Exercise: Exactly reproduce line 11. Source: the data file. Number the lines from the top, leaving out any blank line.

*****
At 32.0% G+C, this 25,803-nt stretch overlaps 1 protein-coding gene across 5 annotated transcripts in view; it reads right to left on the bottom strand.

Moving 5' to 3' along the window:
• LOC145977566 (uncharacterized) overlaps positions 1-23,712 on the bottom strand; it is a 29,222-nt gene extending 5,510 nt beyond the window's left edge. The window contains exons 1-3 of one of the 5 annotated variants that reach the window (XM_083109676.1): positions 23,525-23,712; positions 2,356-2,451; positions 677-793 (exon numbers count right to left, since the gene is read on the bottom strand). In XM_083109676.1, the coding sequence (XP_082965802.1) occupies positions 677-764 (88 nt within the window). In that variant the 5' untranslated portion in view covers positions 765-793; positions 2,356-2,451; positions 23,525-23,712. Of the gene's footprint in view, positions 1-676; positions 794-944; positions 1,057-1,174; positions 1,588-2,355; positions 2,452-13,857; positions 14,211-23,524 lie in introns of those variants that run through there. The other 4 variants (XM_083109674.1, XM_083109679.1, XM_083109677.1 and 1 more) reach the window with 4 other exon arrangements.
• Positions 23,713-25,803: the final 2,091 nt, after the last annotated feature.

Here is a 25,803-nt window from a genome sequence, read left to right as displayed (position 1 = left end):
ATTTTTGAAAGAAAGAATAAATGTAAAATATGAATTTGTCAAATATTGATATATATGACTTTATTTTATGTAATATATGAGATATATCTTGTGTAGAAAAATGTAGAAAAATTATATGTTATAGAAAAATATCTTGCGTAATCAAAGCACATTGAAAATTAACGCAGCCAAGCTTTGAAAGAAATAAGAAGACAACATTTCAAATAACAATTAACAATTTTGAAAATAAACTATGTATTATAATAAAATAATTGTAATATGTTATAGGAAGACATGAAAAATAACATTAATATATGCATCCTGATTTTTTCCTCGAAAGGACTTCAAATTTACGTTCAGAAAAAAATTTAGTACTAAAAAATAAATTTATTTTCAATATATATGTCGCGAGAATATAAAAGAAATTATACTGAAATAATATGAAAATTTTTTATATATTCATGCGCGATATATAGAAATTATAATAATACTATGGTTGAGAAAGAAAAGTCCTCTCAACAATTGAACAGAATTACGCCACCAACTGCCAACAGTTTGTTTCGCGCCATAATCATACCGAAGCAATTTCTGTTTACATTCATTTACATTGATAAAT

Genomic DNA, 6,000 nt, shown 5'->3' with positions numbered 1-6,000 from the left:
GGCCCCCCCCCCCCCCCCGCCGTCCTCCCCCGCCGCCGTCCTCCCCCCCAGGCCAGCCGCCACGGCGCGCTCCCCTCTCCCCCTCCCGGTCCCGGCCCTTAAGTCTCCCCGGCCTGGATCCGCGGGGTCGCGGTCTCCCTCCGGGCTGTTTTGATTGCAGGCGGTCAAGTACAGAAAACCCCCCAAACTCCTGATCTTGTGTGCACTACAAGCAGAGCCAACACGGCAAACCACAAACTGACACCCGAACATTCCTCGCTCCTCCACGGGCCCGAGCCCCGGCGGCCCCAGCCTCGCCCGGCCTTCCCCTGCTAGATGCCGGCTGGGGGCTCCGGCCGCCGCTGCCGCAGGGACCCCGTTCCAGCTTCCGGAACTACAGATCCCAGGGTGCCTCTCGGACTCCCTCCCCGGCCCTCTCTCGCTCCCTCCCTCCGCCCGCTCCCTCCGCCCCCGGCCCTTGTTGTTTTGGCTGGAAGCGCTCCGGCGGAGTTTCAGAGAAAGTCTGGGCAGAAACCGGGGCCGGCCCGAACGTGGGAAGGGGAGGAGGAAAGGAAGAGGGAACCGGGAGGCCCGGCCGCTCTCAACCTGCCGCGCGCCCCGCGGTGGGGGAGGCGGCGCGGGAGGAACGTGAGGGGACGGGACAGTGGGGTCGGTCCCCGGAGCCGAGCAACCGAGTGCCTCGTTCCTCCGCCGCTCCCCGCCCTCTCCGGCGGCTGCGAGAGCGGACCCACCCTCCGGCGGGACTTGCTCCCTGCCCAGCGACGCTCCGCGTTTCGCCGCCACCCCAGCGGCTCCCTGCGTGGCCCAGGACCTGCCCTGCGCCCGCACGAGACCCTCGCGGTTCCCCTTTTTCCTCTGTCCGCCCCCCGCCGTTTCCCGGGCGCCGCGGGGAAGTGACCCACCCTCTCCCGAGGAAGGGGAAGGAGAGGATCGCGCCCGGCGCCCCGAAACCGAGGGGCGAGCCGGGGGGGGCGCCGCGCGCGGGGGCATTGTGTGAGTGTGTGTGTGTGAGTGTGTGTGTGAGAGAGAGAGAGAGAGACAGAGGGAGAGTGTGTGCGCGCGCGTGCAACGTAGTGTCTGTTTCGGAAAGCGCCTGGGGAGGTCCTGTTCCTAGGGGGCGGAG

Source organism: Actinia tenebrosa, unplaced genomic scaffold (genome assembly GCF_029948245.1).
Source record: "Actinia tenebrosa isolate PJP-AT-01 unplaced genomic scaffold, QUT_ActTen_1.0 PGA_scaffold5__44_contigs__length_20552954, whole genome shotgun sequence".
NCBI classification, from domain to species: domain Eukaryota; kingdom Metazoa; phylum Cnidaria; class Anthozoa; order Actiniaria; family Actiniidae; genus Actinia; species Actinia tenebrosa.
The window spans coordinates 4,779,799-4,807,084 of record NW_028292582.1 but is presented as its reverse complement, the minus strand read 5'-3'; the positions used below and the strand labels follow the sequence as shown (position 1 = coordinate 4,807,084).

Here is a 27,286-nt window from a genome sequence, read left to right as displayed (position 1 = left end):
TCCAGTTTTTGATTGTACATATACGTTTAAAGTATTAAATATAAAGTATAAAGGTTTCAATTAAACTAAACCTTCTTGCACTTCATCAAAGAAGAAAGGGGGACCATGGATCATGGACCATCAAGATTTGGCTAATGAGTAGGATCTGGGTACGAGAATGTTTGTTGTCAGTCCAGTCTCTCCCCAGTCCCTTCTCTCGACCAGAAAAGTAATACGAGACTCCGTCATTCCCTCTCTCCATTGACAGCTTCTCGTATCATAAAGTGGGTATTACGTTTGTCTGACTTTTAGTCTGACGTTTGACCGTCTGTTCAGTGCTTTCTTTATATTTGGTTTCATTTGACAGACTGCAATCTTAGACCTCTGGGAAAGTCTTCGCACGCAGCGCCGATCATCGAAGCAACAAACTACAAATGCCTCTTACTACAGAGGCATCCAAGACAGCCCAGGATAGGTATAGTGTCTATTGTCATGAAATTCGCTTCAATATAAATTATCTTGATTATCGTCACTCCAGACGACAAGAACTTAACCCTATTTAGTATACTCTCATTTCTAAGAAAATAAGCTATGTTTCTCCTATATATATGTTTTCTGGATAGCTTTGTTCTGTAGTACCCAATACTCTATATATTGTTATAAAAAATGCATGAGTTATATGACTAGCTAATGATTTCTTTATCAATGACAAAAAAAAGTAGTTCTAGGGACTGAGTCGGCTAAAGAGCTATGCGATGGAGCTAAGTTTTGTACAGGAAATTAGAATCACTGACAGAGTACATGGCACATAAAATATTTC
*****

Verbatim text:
NCBI classification, from domain to species: domain Eukaryota; kingdom Metazoa; phylum Cnidaria; class Anthozoa; order Actiniaria; family Actiniidae; genus Actinia; species Actinia tenebrosa.